Germany to impose tougher rent control as home prices rise

Legislation to toughen rent control passed its final hurdle Friday as German home prices continued to rise.
The centre-left Social Democratic Party (SPD) had insisted on the new restrictions as part of its conditions for joining a coalition in 2013 to back Chancellor Angela Merkel.

The upper chamber of parliament approved the bill, which passed the lower chamber earlier this month with a large majority.

The majority of Germans rent apartments. In Munich, rated the most expensive German city to live, one-bedroom apartments for less than 1,000 euros (1,100 dollars) monthly are almost impossible to find.

The rising value of homes has been pushing rents up.

Late last year, Deutsche Bank estimated that German residential real estate prices had risen 20 per cent in the past five years overall, while prices in big cities, where land availability is limited, had risen by more than 40 per cent.

Germany already has rent control, but the new law will tighten loopholes from June, allowing state governments to declare stress zones where landlords will be forbidden to re-let property at per-square-metre rents exceeding 110 per cent of the rents in nearby streets.

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German total returns highest on record

MSCI Inc. has released the latest IPD German Annual Property Index for 2014, which shows the highest total returns since the index began.

The IPD German Annual Property Index returned 6.0% in 2014, up from 5.2% in 2013, delivering the highest recorded return since IPD records began in 1996 with total returns in all market sectors performing above the 5, 10 and 15 year average.

Total returns on Industrial (12.2%), Residential (7.9%) and Retail (7.2%) all outperformed the index with only office properties underperforming at 4.2%.

Justus Vollrath, Executive Director, MSCI commented, „The results of the 2014 IPD Annual German Property Index show that growth was experienced across all sectors, albeit at differing levels. Industrial showed the strongest Capital Value Growth, and entered positive territory for the first time since 2001.“

The IPD Germany Annual Property Index measures ungeared total returns to directly held standing property investments from one open market valuation to the next. The index tracks performance of 2,235 property investments, with a total capital value of €52.1 billion as at December 2014. The market coverage is estimated to be around 20% – 30%, with results dating back to 1995 but with additional data available from 1989.

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    Bundesbank sees property overvalued in German cities, but no bubble

    Residential property prices in German cities are overvalued by 10-20 percent, and even more in some quarters, but there is no property bubble threatening the entire financial system, Bundesbank chief Jens Weidmann said.

    “For Germany as a whole, there is no discernible substantial over-valuation of residential property,” Weidmann said in the text of a speech for delivery in Munich on Wednesday.

    Germany did not face the risk of a property bubble as credit growth was not particularly dynamic, and most banks remained fairly conservative in their loan issuance.

    But Weidmann said residential property price rises in Germany in recent years had been concentrated in cities, particularly large cities like Munich, and these prices were now significantly over-valued.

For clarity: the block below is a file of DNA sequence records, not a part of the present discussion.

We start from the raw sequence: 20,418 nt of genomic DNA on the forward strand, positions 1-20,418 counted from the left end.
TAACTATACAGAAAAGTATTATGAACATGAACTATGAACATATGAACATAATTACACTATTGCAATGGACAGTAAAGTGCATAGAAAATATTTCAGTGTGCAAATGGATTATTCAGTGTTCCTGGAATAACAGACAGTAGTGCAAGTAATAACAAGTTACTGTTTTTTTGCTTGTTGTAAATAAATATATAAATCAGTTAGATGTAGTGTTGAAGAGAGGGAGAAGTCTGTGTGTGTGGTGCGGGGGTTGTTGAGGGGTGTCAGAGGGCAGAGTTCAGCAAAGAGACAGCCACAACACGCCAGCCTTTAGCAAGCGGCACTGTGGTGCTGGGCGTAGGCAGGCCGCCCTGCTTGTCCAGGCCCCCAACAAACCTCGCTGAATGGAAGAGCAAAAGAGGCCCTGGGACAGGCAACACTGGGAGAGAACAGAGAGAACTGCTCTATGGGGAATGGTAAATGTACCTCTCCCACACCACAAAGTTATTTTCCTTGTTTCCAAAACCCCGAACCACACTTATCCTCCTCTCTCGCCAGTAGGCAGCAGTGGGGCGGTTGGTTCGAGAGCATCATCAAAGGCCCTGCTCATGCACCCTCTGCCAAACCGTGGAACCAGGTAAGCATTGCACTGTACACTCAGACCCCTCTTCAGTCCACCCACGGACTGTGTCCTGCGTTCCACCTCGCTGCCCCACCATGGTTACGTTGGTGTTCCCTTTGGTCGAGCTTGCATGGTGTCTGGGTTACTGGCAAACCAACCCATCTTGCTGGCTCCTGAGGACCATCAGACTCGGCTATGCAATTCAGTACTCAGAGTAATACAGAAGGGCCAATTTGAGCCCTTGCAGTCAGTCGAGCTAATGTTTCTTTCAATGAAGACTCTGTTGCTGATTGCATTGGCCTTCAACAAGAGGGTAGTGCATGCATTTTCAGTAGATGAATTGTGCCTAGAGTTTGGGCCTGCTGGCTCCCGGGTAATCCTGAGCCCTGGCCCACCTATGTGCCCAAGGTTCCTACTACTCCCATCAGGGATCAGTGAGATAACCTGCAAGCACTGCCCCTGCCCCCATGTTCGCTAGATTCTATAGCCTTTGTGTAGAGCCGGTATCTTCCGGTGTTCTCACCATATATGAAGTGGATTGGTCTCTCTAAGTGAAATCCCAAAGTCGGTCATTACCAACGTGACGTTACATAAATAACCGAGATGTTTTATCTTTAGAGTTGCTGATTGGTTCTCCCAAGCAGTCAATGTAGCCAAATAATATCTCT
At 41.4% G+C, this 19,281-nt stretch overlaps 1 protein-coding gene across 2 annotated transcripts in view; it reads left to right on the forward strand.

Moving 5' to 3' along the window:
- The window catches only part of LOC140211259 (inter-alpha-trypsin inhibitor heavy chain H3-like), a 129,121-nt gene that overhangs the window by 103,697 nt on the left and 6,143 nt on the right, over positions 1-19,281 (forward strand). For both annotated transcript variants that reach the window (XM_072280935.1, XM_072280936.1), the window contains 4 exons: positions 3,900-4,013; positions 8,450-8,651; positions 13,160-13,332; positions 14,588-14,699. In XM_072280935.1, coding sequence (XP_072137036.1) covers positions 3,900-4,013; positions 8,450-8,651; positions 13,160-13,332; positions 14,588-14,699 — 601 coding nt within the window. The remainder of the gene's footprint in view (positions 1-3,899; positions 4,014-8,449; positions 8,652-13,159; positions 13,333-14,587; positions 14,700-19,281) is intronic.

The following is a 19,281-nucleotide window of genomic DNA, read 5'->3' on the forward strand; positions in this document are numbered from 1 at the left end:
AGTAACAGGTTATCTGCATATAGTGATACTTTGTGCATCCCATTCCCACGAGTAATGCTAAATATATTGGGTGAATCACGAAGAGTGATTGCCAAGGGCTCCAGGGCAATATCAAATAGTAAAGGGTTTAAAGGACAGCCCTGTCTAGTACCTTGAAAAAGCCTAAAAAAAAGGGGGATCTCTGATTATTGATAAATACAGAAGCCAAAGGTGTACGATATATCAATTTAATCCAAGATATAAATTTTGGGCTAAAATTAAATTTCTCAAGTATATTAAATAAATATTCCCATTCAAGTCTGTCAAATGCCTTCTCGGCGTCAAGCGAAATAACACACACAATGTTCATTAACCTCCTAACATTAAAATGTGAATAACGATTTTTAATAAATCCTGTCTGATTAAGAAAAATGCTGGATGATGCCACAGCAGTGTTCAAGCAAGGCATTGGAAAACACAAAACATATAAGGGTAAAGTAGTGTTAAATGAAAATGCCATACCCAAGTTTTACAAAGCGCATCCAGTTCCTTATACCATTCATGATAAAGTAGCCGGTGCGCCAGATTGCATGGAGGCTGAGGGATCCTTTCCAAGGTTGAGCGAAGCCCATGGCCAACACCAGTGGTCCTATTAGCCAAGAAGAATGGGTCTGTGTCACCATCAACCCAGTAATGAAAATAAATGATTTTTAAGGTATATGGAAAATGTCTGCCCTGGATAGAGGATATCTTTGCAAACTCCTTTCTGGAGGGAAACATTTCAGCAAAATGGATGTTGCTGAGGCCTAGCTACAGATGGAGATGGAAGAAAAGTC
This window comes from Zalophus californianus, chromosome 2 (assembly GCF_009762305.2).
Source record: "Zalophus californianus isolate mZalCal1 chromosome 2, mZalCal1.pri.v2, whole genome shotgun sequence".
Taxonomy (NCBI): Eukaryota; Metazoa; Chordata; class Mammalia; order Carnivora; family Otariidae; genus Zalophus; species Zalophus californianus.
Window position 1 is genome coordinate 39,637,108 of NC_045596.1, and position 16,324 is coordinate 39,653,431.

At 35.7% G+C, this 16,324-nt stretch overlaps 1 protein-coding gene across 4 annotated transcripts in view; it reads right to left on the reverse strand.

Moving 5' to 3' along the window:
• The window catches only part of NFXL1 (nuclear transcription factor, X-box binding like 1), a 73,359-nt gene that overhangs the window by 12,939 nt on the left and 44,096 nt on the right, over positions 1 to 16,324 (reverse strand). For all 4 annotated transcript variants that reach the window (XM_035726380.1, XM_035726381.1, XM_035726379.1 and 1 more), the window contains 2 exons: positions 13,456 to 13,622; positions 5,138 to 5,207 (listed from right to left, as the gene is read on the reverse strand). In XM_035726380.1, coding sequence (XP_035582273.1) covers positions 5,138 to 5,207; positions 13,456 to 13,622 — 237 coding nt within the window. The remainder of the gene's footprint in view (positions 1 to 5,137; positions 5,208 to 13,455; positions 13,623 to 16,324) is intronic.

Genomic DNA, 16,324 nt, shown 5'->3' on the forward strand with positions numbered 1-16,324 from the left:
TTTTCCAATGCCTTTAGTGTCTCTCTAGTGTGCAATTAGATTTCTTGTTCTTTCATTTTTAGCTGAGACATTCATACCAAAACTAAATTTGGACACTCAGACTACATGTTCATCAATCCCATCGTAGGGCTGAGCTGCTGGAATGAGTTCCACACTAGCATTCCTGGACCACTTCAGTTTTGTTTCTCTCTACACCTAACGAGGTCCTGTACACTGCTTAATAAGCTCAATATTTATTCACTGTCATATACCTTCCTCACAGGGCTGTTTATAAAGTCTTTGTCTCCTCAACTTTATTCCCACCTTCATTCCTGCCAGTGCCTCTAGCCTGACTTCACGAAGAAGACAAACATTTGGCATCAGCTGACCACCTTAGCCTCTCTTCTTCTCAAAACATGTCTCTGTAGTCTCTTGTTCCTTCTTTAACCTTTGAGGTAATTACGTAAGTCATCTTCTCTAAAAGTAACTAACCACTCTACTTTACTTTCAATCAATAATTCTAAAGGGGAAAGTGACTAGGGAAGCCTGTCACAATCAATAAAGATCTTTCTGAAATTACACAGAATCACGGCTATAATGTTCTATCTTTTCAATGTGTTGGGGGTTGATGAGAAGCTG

“We estimate that prices are between 10 and 20 percent above the values that would be fundamentally justified,” he said, adding that over-valuations were even greater in popular areas of big cities.

    “In summary, one can say of the German property market: vigilance is absolutely appropriate, but alarmism is unwarranted.”

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    How Berliners refused to give Tempelhof airport over to developers

    It’s never easy to ask someone to give back a gift. Last year, politicians asked Berliners to do exactly that with Tempelhof, the former airport turned much loved communal area.

    Famous as the lifeline for West Berlin during the cold war, Tempelhof’s airfield had become the German capital’s biggest park. Since it was turned over to the public in May 2010, the site has been immensely popular with families, joggers, rollerbladers, kite-flyers, wind-karters, urban gardeners, yoga enthusiasts, hipsters and layabouts; smoke rises in summer from the abundance of barbecues. But there was always a niggling suspicion that the fun couldn’t last – that Tempelhof’s unique status as a hugely valuable piece of land essentially given over to the average picnicking Berliner was too good to be true.

    “No other city would treat itself to such a crown jewel [of open space],” said Ingo Gräning of Tempelhof Projekt, the state company running the site, as he surveyed the runways and frostbitten green from the terminal roof. “There’s 300 hectares there. Monaco is 200.”

    Tempelhof park.

    ‘No other city would allow itself such a crown jewel of public space’ … Tempelhof park with the air traffic control tower in the background. Photograph: Ciarán Fahey

    The last three aeroplanes flew out of Tempelhof in November 2008, a month after the airport’s official closure. The buildings, however, have mostly remained in some form of use. The 72m radar tower is still used by the German army to monitor flight traffic. And the remarkable Nazi-era terminal, 300,000 sq m including hangars that curve out 1.23km under a column-free roof – said to be the biggest protected building in the world – is mostly leased out. The biggest tenants? The Berlin police, who occupy some 46,000 sq m, around 15% of the total. (The Polizei have been tenants since 1951, when the US military, which took over the airport after the second world war, began renting out parts of the building.)